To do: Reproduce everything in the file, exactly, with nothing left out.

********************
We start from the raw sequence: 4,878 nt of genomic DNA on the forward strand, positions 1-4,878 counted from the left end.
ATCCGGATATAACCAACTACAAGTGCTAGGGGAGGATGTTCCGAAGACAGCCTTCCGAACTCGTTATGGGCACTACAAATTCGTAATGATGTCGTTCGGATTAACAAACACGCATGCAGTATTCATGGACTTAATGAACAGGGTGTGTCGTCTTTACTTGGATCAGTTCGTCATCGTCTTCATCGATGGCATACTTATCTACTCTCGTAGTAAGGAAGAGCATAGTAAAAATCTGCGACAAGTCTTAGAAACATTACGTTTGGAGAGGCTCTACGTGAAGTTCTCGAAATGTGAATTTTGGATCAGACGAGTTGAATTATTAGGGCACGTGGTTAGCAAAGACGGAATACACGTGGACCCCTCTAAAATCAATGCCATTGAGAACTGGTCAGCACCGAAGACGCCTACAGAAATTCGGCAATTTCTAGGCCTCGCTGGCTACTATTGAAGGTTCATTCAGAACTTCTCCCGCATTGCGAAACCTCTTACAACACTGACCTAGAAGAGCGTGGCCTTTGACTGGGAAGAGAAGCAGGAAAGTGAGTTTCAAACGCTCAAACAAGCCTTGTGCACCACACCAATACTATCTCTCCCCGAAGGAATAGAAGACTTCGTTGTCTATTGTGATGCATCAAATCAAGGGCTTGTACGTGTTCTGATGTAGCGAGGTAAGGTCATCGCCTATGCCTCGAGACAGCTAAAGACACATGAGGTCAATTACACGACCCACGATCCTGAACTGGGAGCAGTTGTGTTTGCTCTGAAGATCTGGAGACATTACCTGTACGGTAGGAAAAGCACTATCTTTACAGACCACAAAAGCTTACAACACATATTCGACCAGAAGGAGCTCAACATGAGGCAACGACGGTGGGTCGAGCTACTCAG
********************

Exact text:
We start from the raw sequence: 4,878 nt of genomic DNA on the forward strand, positions 1-4,878 counted from the left end.
ATCCGGATATAACCAACTACAAGTGCTAGGGGAGGATGTTCCGAAGACAGCCTTCCGAACTCGTTATGGGCACTACAAATTCGTAATGATGTCGTTCGGATTAACAAACACGCATGCAGTATTCATGGACTTAATGAACAGGGTGTGTCGTCTTTACTTGGATCAGTTCGTCATCGTCTTCATCGATGGCATACTTATCTACTCTCGTAGTAAGGAAGAGCATAGTAAAAATCTGCGACAAGTCTTAGAAACATTACGTTTGGAGAGGCTCTACGTGAAGTTCTCGAAATGTGAATTTTGGATCAGACGAGTTGAATTATTAGGGCACGTGGTTAGCAAAGACGGAATACACGTGGACCCCTCTAAAATCAATGCCATTGAGAACTGGTCAGCACCGAAGACGCCTACAGAAATTCGGCAATTTCTAGGCCTCGCTGGCTACTATTGAAGGTTCATTCAGAACTTCTCCCGCATTGCGAAACCTCTTACAACACTGACCTAGAAGAGCGTGGCCTTTGACTGGGAAGAGAAGCAGGAAAGTGAGTTTCAAACGCTCAAACAAGCCTTGTGCACCACACCAATACTATCTCTCCCCGAAGGAATAGAAGACTTCGTTGTCTATTGTGATGCATCAAATCAAGGGCTTGTACGTGTTCTGATGTAGCGAGGTAAGGTCATCGCCTATGCCTCGAGACAGCTAAAGACACATGAGGTCAATTACACGACCCACGATCCTGAACTGGGAGCAGTTGTGTTTGCTCTGAAGATCTGGAGACATTACCTGTACGGTAGGAAAAGCACTATCTTTACAGACCACAAAAGCTTACAACACATATTCGACCAGAAGGAGCTCAACATGAGGCAACGACGGTGGGTCGAGCTACTCAG